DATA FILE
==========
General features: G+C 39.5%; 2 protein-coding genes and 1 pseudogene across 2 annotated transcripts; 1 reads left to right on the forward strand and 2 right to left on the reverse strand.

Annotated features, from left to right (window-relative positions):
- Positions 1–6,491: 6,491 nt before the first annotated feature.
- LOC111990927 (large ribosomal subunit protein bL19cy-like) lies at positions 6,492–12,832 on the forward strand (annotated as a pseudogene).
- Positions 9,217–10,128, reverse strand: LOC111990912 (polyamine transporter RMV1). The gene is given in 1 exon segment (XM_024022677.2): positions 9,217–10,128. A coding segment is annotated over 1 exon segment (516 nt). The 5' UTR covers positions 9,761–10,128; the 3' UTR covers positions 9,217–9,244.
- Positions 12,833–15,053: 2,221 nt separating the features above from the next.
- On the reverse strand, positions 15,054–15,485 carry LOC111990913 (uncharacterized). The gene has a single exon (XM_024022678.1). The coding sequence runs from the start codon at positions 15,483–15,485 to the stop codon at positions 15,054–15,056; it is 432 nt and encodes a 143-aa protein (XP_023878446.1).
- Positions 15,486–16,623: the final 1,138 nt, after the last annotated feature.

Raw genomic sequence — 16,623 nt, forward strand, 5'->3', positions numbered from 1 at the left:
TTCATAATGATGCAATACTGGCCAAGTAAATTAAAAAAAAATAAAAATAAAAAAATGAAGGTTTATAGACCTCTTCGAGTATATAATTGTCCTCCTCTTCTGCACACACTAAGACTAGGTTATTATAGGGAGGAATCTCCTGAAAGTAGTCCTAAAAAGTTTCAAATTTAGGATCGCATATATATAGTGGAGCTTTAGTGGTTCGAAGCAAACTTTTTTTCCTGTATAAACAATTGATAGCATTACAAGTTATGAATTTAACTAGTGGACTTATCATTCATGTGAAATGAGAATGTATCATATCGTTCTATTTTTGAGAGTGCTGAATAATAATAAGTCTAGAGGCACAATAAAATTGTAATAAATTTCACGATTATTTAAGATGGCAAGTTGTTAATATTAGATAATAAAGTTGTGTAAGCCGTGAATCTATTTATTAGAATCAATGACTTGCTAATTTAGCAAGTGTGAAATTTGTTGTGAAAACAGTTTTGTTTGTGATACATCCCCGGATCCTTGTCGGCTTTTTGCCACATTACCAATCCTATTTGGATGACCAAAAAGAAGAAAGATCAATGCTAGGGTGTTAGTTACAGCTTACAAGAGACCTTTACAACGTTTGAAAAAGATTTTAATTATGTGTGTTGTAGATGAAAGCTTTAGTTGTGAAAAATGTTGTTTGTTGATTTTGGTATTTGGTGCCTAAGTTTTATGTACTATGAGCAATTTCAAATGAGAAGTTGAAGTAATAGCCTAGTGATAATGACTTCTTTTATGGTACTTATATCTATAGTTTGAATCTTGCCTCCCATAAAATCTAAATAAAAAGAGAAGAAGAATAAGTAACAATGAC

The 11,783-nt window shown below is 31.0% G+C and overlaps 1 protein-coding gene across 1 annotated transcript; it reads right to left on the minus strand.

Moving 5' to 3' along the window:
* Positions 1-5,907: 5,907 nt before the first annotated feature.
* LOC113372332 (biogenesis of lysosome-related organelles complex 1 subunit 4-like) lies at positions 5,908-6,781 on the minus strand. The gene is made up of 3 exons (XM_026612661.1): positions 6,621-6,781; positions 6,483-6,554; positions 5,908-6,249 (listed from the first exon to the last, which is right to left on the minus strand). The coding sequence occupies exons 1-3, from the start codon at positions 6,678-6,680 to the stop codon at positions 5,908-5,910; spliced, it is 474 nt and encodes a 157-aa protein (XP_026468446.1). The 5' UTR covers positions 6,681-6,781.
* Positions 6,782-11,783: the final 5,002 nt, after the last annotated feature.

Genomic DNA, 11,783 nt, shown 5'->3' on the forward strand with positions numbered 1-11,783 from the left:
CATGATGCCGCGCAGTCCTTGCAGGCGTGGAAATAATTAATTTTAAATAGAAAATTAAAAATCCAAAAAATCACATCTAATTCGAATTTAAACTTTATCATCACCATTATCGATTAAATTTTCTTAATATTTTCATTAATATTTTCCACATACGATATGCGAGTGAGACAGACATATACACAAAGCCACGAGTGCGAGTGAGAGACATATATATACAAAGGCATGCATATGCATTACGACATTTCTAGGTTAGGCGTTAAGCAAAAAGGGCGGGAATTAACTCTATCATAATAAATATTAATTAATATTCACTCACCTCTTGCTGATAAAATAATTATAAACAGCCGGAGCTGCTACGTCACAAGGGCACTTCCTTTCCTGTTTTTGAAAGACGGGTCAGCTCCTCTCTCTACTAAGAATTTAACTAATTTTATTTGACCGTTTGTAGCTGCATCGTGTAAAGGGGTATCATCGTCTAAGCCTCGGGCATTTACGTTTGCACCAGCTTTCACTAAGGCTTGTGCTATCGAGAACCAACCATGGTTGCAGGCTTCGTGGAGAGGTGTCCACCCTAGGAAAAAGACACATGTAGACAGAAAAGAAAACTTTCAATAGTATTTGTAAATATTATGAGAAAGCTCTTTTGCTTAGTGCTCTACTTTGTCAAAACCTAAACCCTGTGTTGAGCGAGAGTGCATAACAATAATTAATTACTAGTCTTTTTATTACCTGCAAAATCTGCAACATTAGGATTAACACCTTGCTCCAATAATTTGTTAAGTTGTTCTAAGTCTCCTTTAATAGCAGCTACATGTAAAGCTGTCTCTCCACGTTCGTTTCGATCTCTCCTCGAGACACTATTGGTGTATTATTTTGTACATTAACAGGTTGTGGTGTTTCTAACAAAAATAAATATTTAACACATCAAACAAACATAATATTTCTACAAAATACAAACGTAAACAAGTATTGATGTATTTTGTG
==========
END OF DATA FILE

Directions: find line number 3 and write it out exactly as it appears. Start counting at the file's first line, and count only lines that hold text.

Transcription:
- Positions 1–6,491: 6,491 nt before the first annotated feature.